Digging your own grave




Death comes up a lot in everyday conversation.

I never gave it any thought. Not until this year. Until times I found myself stalling to a halt half-way through a sentence; something I’d have blurted out in the past without a thought. When the prospect of death was unreachable, imaginary. Another planet.

Then in February, briefed with statistics and percentages and doctors’ letters, drilling out terms like ‘high-risk’ and ‘poor-outcome’ leukaemia, I noticed how casually the word trips off the tongue.

In a variety of guises. It quietly peppers social niceties and it softens mutual gripes. It lends itself to diatribes over train delays, complaints about bus queues. Predictable whines and frustrations which clutter up the day.

You learn to censor yourself, erase it from your mental dictionary of set expressions.

I think about it now; the number of times I’ve wanted to say that I’d rather die than –. And then I stop myself.

Is it through some unspoken fear of the black hole? That we breathlessly condense the endless enormity, the hysterical impossibility of the idea in familiar phrases, throwaway jokes, cram it hurriedly into everyday chat? So we’re dying for a cup of tea or a cigarette – cause I’m sick to death of the same shit, or you’d rather kill yourself than see her again.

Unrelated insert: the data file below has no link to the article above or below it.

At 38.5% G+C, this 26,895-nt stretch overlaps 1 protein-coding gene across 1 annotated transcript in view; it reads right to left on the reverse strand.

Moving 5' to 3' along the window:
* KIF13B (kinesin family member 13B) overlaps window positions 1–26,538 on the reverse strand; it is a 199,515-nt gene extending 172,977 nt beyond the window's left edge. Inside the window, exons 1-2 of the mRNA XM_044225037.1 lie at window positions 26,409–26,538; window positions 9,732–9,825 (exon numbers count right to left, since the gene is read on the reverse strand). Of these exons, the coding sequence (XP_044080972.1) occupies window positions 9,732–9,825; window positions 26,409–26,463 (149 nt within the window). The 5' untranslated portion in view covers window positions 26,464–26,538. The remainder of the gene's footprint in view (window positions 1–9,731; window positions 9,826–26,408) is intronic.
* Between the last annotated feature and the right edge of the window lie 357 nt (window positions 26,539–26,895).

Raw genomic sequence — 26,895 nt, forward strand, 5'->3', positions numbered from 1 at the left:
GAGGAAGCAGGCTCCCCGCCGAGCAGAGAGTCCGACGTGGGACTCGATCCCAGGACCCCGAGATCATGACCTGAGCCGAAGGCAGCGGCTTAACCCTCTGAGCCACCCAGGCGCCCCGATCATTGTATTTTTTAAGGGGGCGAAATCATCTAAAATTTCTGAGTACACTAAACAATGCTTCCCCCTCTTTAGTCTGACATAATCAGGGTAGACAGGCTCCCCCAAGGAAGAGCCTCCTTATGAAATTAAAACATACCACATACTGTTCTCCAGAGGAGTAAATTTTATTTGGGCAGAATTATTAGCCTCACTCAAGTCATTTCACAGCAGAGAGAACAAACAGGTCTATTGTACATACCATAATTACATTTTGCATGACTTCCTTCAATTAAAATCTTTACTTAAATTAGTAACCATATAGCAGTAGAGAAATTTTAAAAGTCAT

Like we’re always sidestepping away.

I don’t have any time for God, karma, any metaphysical quid pro quo. Against my better judgement, though, I can’t rid myself of the superstition. The thought that there are thoughts, times, incidents you can’t, you shouldn’t ever talk about.

There is the fear, more than anything, of voicing the fear – of what could happen. It will come true. If I let the words out. I’ll jinx my chances.

When the doctor said I’d need a transplant – that the possibility even of finding a donor, was far from certain (around 60%, he estimated) – I stopped talking. I blanked old friends, ignored phone calls, voicemails, messages. I didn’t respond to the many happy returns on my 23rd birthday. I was afraid of what I might say if I spoke, and what might happen, if I admitted that I was scared. Scared that 23 would be the last.

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